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Ukraine Customs & Etiquettes
 
 
 

General

Approximately 40% of the population in the Ukraine describe themselves as atheist. Of those that do adhere to some form of religion, 37% belong to one of the three major orthodox denominations present in the country. There are also a significant and growing number of Jews, Protestants and Muslims.

Despite the large numbers describing themselves are atheist, Ukrainians are extremely superstitious. If you do something that they believe can cause harm such as sitting on stone steps, someone will undoubtedly tell you that you risk doing great harm to yourself as a result of your actions. Superstitions are derived from folk wisdom in rural communities.

Ukrainians live in a country where everyday life is often unpredictable and unstable and they have learned to adapt to constantly changing rules and laws. The influences of the Russian Orthodox Church plus a long history of turbulent economic times, unstable governments, and adverse climatic conditions produce a rather fatalistic approach towards life.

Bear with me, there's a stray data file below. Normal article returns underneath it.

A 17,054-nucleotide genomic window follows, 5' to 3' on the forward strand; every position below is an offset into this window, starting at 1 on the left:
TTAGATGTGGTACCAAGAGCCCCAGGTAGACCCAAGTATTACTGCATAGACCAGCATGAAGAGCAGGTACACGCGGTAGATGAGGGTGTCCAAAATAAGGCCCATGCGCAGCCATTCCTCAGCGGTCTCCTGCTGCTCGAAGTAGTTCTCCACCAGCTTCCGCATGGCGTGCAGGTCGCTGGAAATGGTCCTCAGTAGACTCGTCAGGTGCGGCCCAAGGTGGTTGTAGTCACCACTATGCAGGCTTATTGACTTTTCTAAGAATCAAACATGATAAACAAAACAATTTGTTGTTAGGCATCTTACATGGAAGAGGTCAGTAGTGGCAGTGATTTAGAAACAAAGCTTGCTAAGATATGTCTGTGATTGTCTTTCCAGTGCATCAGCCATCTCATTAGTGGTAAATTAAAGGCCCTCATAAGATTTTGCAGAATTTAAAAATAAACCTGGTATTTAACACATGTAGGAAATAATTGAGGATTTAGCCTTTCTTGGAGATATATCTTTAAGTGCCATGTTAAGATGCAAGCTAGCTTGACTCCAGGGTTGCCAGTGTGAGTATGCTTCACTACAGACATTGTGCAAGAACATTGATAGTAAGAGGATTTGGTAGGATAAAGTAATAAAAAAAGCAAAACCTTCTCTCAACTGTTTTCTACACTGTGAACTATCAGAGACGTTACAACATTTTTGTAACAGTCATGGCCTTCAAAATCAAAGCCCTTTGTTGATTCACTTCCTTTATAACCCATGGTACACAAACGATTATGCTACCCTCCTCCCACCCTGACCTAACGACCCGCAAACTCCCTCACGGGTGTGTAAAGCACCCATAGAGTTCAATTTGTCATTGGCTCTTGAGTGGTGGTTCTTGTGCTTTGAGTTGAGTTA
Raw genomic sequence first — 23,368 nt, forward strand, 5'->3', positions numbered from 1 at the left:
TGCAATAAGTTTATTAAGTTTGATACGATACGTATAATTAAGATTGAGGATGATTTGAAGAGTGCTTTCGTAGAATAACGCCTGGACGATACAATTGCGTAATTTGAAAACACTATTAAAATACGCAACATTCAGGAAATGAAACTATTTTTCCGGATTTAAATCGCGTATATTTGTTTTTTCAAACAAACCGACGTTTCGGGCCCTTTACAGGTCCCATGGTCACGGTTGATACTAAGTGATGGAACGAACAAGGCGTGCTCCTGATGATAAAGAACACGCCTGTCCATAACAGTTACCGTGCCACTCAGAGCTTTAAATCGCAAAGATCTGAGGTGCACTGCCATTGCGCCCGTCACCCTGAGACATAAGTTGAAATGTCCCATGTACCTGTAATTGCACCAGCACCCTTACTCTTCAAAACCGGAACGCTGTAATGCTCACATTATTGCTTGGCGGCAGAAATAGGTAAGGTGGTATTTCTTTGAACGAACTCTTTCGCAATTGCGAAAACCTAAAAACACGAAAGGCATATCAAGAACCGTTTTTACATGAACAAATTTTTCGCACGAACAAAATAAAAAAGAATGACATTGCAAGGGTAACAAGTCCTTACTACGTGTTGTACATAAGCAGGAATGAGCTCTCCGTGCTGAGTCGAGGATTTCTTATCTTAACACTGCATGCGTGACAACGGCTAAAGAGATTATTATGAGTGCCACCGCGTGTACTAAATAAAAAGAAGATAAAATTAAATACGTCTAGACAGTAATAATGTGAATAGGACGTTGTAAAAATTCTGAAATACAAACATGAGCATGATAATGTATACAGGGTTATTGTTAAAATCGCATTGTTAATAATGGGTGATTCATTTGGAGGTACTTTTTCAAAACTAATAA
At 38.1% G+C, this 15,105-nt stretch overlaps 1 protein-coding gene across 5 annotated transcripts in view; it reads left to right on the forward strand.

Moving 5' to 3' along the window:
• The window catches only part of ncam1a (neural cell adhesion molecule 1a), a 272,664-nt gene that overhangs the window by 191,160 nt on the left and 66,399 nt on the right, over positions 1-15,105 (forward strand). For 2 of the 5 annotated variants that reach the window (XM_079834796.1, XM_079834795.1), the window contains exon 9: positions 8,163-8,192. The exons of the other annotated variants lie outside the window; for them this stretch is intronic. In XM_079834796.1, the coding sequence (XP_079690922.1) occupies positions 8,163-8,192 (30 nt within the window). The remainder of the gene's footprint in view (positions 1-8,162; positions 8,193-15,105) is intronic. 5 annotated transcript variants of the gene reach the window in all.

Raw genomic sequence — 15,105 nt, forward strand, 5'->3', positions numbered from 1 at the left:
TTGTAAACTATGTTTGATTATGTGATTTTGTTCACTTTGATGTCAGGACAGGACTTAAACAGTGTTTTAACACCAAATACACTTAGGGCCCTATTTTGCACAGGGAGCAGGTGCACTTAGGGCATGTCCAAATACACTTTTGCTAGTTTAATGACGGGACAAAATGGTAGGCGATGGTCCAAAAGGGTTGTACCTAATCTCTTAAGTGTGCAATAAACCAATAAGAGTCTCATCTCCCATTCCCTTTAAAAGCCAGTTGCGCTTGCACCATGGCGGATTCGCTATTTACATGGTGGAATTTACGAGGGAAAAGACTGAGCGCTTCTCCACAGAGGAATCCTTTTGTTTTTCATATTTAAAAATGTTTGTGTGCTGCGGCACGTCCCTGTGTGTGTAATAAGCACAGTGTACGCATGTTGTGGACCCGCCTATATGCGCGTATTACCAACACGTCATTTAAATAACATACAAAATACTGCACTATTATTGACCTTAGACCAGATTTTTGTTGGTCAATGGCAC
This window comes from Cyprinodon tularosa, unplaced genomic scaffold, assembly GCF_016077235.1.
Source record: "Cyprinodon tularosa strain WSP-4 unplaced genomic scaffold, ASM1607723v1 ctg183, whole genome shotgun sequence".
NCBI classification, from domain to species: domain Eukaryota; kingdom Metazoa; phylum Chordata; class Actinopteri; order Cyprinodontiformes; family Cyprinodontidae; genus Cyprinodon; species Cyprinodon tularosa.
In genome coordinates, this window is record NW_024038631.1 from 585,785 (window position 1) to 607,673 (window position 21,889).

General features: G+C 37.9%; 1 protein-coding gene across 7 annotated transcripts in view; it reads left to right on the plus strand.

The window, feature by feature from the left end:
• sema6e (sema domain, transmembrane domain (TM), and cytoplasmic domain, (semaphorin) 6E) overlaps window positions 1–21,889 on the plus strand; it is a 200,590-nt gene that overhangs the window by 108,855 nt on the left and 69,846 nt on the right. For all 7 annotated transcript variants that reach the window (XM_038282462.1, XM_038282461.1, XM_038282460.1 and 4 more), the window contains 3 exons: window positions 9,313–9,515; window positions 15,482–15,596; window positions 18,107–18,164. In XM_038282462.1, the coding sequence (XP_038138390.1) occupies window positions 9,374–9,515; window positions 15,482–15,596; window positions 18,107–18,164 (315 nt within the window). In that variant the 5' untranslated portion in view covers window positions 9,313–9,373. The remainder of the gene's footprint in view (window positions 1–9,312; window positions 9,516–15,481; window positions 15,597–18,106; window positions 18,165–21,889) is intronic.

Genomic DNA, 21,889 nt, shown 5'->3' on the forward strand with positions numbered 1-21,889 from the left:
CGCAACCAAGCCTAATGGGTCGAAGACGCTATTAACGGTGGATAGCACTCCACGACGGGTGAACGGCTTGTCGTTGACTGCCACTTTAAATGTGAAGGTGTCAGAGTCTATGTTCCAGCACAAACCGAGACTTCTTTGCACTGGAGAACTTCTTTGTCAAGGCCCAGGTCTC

Ukrainians are extremely generous and hospitable. All social occasions include food. Visitors are always offered something to eat as well as a beverage. It is considered the height of rudeness to eat in front of another person and not offer them something.

Respect the fact that Ukraine is an independent nation and is no longer part of Russia. You may find that people are sensitive about being grouped as Russians. Ukraine is by no means a conservative country with respect to clothing and behaviour. It is very different from our western perspective in some of these cases.
Also, some Ukrainian women wear risque clothes but this doesn't mean that the woman is a prostitute.

Meeting & Greeting

The typical greeting is a warm, firm handshake, maintaining direct eye contact, and repeating your name. When female friends meet, they kiss on the cheek three times, starting with the left and then alternating, while close male friends may pat each other on the back and hug.

Ukrainian names are comprised of:

• first name, which is the person’s given name;
• middle name, which is a patronymic or a version of the father’s first name formed by adding "-vich" or "-ovich" for a male and "-avna", "-ovna", or "ivna" for a female. The son of Alexi would have a patronymic of Alexivich while the daughter’s patronymic would be Alexivina;
• last name, which is the family or surname.

In formal situations, people use all three names. Friends and close acquaintances may refer to each other by their first name and patronymic.


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